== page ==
The village of Burnsall sits a few miles up the Wharfe valley from Barden Bridge (see yesterday). It's a very popular place and can get packed with visitors in summer. You hardly ever see it without cars parked along the road, even though there is a fair-sized car park nearby. It too has a distinctive old bridge and the river here is shallow, making a popular spot for families to picnic and bathe. It is also a centre for walking, with the Dales Way long-distance path passing through the village.
It has a good pub, The Red Lion, which dates back to the 16th century and reputedly has a ghost in the cellar who likes to turn off the beer taps!
It also has a chapel, a church, cafés and an ice cream shop - not bad for a village with only about 100 inhabitants. I had a lovely cup of tea from one of the cafés, sitting outside enjoying the warm sunshine. There were families picnicking on the river bank! (In February!) In fact it was so summery that I bought myself a tub of ice cream too.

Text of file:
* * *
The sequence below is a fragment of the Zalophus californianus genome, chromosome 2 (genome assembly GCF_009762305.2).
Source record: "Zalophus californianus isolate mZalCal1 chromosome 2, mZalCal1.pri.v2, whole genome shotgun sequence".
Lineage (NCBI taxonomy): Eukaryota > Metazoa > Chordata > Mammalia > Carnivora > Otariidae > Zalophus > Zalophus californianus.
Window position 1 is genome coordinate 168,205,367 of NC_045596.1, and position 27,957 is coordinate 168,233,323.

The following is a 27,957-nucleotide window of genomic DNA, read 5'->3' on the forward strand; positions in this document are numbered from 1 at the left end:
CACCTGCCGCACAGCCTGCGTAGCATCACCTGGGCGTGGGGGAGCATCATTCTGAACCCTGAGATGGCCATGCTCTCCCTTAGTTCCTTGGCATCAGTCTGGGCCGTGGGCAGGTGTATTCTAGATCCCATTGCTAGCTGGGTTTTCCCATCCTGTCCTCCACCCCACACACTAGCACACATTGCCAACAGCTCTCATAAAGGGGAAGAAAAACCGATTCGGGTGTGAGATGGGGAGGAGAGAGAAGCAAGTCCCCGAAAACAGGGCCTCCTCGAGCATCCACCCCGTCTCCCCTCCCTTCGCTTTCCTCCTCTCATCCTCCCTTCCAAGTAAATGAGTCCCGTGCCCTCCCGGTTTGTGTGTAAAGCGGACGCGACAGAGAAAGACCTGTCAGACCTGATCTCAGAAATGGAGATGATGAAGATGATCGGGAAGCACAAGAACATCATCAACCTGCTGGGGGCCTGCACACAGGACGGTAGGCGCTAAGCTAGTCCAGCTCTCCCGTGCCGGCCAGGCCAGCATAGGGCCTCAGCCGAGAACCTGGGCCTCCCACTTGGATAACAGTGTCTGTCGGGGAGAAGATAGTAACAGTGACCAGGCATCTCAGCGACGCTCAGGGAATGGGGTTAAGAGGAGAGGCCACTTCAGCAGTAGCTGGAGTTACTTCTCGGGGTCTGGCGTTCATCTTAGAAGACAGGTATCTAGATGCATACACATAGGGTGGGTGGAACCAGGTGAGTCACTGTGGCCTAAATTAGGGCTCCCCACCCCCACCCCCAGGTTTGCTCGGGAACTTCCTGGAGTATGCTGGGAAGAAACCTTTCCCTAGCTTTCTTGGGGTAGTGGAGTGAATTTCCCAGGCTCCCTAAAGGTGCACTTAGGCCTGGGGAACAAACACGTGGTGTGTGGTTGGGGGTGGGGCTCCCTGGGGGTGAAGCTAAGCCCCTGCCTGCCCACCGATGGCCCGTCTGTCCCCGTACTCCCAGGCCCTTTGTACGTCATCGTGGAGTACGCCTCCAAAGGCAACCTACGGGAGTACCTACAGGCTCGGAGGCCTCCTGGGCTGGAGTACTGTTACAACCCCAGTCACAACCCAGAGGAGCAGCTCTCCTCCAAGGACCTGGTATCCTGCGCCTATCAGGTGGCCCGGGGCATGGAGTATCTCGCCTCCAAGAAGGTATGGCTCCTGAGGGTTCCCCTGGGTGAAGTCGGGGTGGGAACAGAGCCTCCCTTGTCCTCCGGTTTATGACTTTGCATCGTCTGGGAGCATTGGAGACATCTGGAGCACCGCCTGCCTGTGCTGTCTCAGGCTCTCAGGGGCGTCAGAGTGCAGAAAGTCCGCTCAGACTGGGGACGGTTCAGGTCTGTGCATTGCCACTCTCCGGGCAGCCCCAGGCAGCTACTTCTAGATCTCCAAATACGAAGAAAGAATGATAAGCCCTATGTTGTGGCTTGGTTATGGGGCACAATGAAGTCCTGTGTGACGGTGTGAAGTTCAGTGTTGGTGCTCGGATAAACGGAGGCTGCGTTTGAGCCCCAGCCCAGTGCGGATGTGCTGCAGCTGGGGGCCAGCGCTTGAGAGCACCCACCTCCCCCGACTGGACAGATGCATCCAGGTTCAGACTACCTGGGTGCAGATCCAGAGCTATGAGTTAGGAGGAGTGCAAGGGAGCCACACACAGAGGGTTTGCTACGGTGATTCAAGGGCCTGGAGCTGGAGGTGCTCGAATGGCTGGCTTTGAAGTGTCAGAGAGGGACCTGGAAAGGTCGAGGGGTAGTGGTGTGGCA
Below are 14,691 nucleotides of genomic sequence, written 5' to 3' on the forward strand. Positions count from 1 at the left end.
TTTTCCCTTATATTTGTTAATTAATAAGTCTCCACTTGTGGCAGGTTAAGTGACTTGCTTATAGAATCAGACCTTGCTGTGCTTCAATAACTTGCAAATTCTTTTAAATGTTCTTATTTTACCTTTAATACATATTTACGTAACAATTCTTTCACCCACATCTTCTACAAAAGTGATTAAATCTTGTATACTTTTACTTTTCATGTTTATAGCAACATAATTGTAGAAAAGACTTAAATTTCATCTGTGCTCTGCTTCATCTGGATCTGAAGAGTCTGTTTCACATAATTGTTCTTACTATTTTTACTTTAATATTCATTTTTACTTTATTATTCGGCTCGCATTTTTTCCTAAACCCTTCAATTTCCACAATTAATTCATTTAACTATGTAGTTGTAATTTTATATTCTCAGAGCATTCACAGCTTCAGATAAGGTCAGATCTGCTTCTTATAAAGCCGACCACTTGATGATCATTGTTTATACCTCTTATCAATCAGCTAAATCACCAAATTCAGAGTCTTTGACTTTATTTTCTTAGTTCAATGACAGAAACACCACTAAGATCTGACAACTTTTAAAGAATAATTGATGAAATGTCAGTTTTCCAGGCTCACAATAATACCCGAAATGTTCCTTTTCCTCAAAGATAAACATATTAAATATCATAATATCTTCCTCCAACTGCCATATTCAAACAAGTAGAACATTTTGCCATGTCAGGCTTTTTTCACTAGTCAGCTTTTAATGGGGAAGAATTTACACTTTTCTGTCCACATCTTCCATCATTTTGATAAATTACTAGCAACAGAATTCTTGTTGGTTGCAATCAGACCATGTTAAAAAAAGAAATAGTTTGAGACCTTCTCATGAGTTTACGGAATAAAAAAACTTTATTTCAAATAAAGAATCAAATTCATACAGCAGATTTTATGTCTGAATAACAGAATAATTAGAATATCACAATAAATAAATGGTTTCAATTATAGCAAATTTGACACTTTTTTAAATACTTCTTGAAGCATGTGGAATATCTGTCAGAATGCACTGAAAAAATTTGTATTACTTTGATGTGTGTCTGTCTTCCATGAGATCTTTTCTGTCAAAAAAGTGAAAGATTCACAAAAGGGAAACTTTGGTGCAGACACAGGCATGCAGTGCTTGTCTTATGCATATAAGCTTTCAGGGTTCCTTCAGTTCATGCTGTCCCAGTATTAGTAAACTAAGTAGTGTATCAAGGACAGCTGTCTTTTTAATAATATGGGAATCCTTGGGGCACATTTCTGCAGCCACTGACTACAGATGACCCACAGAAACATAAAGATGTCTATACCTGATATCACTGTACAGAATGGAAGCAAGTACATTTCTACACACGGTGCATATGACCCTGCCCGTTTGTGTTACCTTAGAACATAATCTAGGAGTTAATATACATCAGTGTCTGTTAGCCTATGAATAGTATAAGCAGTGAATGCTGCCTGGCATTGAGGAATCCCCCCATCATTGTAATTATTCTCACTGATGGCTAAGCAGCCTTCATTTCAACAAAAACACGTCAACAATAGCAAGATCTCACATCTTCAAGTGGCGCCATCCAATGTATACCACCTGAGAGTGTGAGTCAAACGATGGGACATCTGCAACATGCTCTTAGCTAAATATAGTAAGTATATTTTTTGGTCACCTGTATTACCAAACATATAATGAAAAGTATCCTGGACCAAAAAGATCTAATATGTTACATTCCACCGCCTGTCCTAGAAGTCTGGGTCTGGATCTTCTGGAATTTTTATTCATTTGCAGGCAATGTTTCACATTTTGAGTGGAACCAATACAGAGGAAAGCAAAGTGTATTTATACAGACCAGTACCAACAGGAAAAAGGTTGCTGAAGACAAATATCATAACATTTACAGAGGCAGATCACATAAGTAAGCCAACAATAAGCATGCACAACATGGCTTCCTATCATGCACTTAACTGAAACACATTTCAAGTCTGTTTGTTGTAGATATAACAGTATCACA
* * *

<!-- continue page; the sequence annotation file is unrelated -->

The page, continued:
Many of the local place names (Thorpe, Cracoe, Skyreholme) are derived from Norse and that, plus the discovery of carved stones now kept in the church, tells us that the area was settled by the Vikings over a thousand years ago. St Wilfrid's parish church itself dates back in parts to Norman times though much of it is built in the Perpendicular style (c1380-1520).
Another notable building in Burnsall is the school (below), still used as a primary school. It was founded in 1602 by William Craven, of nearby Appletreewick, who went on to become a Lord Mayor of London.